I think this is originally a term used in biology or evolution theory. I heard it in a youtube video but I cannot find it now.

Edit: This word does not have negative connotations. For instance, an animal may develop a different way to use an organ intended for something else. Or you can use a big book as a door stop.

  • This word does not have negative connotations. For instance, an animal may develop a different way to use an organ intended for something else. Or you can use a big book as a door stop.
    – Zeynel
    Jan 12, 2014 at 20:12
  • 2
    Why not repurposing?
    – bib
    Jan 12, 2014 at 21:23
  • I think repurposing works as well; in fact I was looking to repurpose exaptation to mean repurpose.
    – Zeynel
    Jan 12, 2014 at 21:39
  • Your question is not clear. If I presumed I had clarity of the question, I would answer it with malapropism - but I will not since I have scant idea if that is what you would be looking for, since it has nothing to do with biological Evolution. Jan 13, 2014 at 3:10
  • As a biologist, I'd be more inclined to refer to an original purpose rather than intended purpose - "intention" (and to a lesser extent, "purpose") sounds like intelligent design.
    – Golden Cuy
    Apr 3, 2015 at 5:55

7 Answers 7


Ok, I found the answer: exaptation.

  • 1
    Your title is dubious . Exaptation is a change in function of a trait during evolution ,( the purpose of it changes but there is no mention of
    – Argot
    Jan 12, 2014 at 20:17
  • Other use than intended purpose.
    – Argot
    Jan 12, 2014 at 20:22
  • 1
    Though I would like to know the answer of the title question and not the anticipated question.
    – Argot
    Jan 12, 2014 at 20:24
  • 2
    in a biological sense, i believe this is most certainly the correct word. for those looking for something WITH the negative connotations, "subvert" comes to mind
    – chrismarx
    Mar 18, 2015 at 17:41

Shoehorn perhaps?


Verb 1. shoehorn - fit for a specific purpose even when not well suited


Using "improvise" and "improvisation" in a sentence to illustrate the meaning:

We lacked the purpose-built equipment to do the task, so we had to improvise, using only the tools available.

Our improvisation of using a garden hoe to mix the cement worked well.


@Argot -what's the answer to the title?

ad hoc
Latin, meaning: for this -Wiki

ad hoc can also mean makeshift solutions, shifting contexts to create new meanings, inadequate planning, or improvised events.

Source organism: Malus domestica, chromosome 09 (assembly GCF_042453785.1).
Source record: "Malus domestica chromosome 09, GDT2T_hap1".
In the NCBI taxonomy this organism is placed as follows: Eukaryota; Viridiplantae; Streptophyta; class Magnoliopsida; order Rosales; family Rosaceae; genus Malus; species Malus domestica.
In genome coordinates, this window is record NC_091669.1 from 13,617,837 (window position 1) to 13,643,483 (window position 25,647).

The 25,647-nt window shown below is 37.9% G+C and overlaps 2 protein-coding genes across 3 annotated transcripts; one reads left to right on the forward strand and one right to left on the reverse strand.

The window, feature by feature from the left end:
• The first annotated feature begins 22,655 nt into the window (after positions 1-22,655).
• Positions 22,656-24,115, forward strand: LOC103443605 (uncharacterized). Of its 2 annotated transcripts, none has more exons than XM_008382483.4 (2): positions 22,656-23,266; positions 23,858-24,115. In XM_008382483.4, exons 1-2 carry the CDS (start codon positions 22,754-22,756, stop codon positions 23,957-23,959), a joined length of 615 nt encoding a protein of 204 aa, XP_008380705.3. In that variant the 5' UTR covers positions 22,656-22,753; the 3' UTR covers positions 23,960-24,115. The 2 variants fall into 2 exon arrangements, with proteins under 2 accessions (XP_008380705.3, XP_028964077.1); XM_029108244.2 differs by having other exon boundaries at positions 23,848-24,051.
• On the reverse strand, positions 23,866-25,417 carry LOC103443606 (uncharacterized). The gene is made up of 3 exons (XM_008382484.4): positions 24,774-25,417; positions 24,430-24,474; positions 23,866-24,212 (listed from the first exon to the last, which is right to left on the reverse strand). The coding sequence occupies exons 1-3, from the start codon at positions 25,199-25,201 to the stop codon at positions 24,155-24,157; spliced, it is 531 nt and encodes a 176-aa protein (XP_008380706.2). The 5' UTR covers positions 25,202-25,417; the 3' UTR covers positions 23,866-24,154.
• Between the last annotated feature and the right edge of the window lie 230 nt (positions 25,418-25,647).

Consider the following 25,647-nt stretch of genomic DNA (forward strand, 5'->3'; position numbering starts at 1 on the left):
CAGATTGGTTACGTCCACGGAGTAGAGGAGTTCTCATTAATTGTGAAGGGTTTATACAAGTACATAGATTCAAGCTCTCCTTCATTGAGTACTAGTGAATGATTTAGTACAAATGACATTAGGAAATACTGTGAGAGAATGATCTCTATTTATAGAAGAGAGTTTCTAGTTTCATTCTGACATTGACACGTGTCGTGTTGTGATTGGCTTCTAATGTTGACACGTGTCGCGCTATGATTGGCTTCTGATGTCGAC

ad hoc \ˈad-ˈhäk, -ˈhōk; ˈäd-ˈhōk\ adjective -MW

1,b : formed or used for specific or immediate problems or needs
2: fashioned from whatever is immediately available: improvised


Anomaly? maybe the world anomaly could be used to describe this practice or

anomalous-being out of the ordinary that was an anomalous year for the housing industry, so the number of starts is anything but typical Synonyms aberrant, aberrated, abnormal, exceptional, atypical, especial, exceeding, extraordinaire, extraordinary, freak, odd, peculiar, phenomenal, preternatural, rare, singular, uncommon, uncustomary, unique, unusual, unwonted


Palimpsest. A beautiful word and a magical thing. "Something such as a work of art that has many levels of meaning, types of style, etc. that build on each other," according to the Cambridge Dictionary.

  • The Shabaka Stone in the British Museum was once a monumental stela recording events 1000's of years ago but became a millstone for grinding grain and then a part of a wall. It carries all those complex histories in one simple stone 'wheel'. Feb 16, 2018 at 19:07

I think you are looking for this word improvise or improvisation

  • 2
    Not my downvote, could be the voter needs to be convinced. Could you provide a definition from an online dictionary, or make a sentence with your suggestion? (I think you're on the right track btw)
    – Mari-Lou A
    Oct 8, 2014 at 5:11
  • I agree with Mari-Lou A that this might well be the best verb suggestion. It's a shame that the user who put it forward never attempted to develop the suggestion into a complete answer, with (for example) a suitable definition of the suggested term and a brief explanation of how it meets the questioner's conditions.
    – Sven Yargs
    Aug 27, 2015 at 5:23

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